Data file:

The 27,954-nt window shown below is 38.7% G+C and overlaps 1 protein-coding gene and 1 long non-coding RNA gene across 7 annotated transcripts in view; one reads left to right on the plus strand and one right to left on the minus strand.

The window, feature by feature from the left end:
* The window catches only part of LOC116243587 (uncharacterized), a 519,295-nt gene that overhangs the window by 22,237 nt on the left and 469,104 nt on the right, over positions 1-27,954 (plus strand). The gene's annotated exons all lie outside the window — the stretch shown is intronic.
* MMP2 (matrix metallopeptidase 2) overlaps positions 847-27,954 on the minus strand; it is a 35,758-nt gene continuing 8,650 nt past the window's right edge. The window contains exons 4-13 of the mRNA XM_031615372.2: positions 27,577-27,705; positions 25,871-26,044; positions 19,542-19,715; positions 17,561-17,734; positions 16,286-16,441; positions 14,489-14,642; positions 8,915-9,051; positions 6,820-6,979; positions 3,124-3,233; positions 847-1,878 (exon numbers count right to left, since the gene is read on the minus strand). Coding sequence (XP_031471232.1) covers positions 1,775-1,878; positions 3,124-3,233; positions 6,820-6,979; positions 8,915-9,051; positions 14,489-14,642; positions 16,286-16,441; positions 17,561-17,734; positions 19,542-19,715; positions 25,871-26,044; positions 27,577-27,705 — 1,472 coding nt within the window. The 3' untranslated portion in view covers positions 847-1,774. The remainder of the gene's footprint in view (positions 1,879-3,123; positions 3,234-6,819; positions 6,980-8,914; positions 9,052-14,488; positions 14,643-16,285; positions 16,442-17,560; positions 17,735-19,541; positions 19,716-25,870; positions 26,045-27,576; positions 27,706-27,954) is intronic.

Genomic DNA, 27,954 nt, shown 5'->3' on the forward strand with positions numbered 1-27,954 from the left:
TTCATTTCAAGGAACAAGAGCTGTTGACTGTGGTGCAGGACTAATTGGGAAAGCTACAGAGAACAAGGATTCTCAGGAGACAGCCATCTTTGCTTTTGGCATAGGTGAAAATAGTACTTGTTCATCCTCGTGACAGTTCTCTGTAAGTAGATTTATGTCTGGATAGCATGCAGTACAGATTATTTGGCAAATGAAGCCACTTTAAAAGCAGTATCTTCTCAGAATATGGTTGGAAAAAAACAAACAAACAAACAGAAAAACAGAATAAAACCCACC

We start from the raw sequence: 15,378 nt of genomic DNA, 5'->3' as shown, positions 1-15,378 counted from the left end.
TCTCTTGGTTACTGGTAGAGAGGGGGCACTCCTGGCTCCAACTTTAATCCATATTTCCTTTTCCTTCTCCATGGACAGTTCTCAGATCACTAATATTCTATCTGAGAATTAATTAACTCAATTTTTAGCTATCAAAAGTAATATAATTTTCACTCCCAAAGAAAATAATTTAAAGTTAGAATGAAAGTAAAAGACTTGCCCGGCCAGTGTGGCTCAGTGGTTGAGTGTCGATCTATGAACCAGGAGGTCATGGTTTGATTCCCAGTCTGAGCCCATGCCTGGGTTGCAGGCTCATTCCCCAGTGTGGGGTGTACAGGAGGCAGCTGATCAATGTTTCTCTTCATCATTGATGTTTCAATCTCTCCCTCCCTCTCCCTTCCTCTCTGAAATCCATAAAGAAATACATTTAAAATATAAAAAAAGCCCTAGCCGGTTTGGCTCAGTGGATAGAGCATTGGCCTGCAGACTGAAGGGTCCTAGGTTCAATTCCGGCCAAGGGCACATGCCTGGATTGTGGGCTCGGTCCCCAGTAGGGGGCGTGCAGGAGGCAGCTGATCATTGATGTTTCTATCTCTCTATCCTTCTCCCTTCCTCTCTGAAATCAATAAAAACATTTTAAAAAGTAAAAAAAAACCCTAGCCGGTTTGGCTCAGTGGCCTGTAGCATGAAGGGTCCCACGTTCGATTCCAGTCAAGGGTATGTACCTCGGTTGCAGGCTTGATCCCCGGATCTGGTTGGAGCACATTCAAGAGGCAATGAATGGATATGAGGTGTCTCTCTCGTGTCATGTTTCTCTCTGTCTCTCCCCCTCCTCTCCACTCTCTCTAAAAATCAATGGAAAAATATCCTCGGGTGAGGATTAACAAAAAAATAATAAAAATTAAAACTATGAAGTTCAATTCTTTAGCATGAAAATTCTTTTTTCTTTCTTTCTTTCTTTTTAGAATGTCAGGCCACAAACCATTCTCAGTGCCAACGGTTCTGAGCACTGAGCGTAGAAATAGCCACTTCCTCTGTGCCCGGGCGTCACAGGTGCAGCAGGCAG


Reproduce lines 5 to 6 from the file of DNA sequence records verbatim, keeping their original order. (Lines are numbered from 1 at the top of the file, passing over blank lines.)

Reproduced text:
Genomic DNA, 27,954 nt, shown 5'->3' on the forward strand with positions numbered 1-27,954 from the left:
TTCATTTCAAGGAACAAGAGCTGTTGACTGTGGTGCAGGACTAATTGGGAAAGCTACAGAGAACAAGGATTCTCAGGAGACAGCCATCTTTGCTTTTGGCATAGGTGAAAATAGTACTTGTTCATCCTCGTGACAGTTCTCTGTAAGTAGATTTATGTCTGGATAGCATGCAGTACAGATTATTTGGCAAATGAAGCCACTTTAAAAGCAGTATCTTCTCAGAATATGGTTGGAAAAAAACAAACAAACAAACAGAAAAACAGAATAAAACCCACC